Ah Qing is a high school teenager growing up with his father in a conservative single=parent family in Taipei in the 1960s, perfectly 'normal' except for his clandestine homosexuality which he strives to keep secret. However, one night he is caught having sex with a man in the school laboratory, and is consequently excluded both from school and family. Wandering about homeless and destitute, he joins a community of gay boys in Taipei New Park who are under the protection of Mr. Yang ('Mom Yang'), a wealthy older homosexual businessman, and is then offered shelter by 'Aunt' Man, an elderly 'straight' lady who is a dear friend of Mr. Yang's. These people form a family-like grouping and give each other mutual support and material aid. One evening, Ah Qing meets Wang Kui-long, a much richer young homsexual who had also been a member of the New Park community 10 years before and who had murdered his gay lover, Ah Feng, out of jealousy and frustration. Wang notices Ah Qing immediately as he looks rather like Ah Feng, while Ah Qing also feels an ill-fated attraction to Wang. But when Ah Qing confesses his feelings, Wang asks him to be his platonic 'brother' instead, as he has apparently learnt from his tragic love experience with Ah Feng that same-sex relationships never work out and will only end up hurting everyone. Ah Qing is intelligent and sensitive and Wang wants to pay for his education in America, but Ah Qing is reluctant to accept his offer and thus become financially dependent on him. Eventually, Mr. Yang and Aunt Man, acting as intermediaries, persuade Ah Qing's father to accept his son's homosexuality, and then convince Ah Qing to return home and be reconciled with his father. Meanwhile, with much fanfare, Mr. Wang has opened a new, up-market, club and restaurant in Taipei, and employs many of the New Park gay boys in his new business venture.

GE Yunjiao (University College London/Shanghai)


As well as combining elements of a number of different genres, including Chinese/Taiwanese family drama, social drama and historical/political allegory, the film aalso employs a variety of cinematic registers and shooting styles, ranging from quasi-documentary social realism to melodrama, symbolic allegory and even psycho-drama. The film is also characterised by dramatic contrasts between the relative openness and 'natural' lighting of the daytime scenes, and the extremes of light and shade and almost morbid psychological intensity and claustrophobia of many of the night scenes, even those which take place outdoors in the Taipei New Park. The group scenes in Mr. Yang and Aunt Man's houses and towards the end of the film in Mr. Yang's new club-restaurant, with their predominant use of medium shots and medium lighting levels, constitute an intermediate level between the naturalistic style of the daytime scenes and the dramatic intensity of the night scenes.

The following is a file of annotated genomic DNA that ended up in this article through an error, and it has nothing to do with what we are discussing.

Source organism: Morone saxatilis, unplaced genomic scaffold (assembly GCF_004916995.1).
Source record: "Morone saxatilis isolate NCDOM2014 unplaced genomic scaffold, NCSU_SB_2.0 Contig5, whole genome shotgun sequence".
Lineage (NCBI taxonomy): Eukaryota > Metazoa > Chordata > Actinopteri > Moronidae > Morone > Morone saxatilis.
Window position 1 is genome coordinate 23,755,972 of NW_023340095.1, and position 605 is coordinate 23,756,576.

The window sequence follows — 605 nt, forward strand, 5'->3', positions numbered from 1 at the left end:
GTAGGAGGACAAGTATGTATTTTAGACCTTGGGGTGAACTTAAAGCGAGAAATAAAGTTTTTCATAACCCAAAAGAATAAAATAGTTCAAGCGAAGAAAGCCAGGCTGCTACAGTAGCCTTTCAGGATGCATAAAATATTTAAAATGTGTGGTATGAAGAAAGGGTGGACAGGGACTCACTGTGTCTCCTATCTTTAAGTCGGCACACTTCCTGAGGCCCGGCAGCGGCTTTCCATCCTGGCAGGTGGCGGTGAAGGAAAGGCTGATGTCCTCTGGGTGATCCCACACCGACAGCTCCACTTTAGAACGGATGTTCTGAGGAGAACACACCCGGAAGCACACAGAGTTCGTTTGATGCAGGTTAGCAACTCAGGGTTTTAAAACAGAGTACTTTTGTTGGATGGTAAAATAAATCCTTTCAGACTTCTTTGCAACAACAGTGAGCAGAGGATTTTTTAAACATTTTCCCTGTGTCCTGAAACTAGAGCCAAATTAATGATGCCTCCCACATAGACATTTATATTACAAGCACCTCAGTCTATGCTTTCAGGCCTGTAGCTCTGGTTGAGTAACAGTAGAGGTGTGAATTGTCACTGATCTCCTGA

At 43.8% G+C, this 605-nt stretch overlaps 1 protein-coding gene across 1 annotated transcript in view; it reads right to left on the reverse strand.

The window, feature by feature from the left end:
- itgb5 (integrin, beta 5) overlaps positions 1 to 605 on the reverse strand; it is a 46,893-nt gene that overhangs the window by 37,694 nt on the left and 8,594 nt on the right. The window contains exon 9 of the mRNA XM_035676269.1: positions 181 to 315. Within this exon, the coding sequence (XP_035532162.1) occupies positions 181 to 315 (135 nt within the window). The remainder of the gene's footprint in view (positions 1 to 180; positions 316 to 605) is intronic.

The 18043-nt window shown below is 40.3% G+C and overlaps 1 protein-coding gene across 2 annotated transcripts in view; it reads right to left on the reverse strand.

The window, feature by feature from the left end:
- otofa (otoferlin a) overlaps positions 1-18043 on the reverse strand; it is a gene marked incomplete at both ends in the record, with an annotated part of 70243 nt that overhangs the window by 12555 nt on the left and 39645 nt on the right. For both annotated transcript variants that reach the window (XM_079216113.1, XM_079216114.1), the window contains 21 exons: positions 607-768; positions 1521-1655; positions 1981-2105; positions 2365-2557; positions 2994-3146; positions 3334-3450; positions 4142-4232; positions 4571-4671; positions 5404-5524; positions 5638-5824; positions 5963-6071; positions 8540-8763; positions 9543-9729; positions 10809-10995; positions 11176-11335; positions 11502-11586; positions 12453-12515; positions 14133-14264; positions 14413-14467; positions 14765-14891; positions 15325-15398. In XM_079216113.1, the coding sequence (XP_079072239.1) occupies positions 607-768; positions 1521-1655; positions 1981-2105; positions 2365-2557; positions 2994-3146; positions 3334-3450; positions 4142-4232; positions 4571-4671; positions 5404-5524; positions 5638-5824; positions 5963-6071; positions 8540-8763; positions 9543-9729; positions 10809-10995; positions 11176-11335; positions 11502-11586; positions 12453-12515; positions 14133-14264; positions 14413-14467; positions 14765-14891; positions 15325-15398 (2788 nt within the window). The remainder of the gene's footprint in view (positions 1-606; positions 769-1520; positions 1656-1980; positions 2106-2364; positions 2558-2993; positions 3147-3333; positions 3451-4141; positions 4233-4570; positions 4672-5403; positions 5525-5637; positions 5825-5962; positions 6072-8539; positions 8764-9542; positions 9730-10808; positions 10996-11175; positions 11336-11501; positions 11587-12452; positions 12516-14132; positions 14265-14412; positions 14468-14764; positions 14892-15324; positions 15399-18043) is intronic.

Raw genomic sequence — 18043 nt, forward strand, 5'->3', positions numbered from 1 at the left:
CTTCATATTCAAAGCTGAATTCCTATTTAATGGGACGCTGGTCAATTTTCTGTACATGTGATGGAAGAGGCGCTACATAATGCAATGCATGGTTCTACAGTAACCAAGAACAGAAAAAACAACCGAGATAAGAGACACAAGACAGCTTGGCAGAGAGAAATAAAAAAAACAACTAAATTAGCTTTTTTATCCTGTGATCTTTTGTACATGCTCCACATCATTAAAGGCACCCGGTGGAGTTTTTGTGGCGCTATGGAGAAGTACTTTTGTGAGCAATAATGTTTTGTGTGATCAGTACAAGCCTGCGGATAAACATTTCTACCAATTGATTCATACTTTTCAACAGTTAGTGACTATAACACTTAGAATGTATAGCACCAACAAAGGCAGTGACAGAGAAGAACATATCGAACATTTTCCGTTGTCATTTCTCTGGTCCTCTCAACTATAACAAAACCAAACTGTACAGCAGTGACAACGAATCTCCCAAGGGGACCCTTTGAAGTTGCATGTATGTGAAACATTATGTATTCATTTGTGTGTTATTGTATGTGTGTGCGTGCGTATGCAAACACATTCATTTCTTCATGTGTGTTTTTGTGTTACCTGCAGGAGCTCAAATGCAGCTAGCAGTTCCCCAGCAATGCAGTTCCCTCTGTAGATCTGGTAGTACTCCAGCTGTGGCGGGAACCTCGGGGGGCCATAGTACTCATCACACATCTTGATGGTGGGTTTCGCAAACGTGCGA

Dr. Michael CLARK (University College London)

  • How does the film portray homosexuality, male friendship and father-son relationships during the Taiwanese Martial Law era?
  • How does the film 'queer' traditional Confucian family values and relationships?
  • What symbolic significance do rain and birds have in the film?
  • How does the director balance comedy and tragedy in the film? What outcomes does it lead to?
  • What kinds of compromise has the director had to make with:-(a) the censorship under Martial Law; (b) the commercial need to sell the film to conservatively-minded Taiwanese audiences?
  • How do you interpret the ending of the film?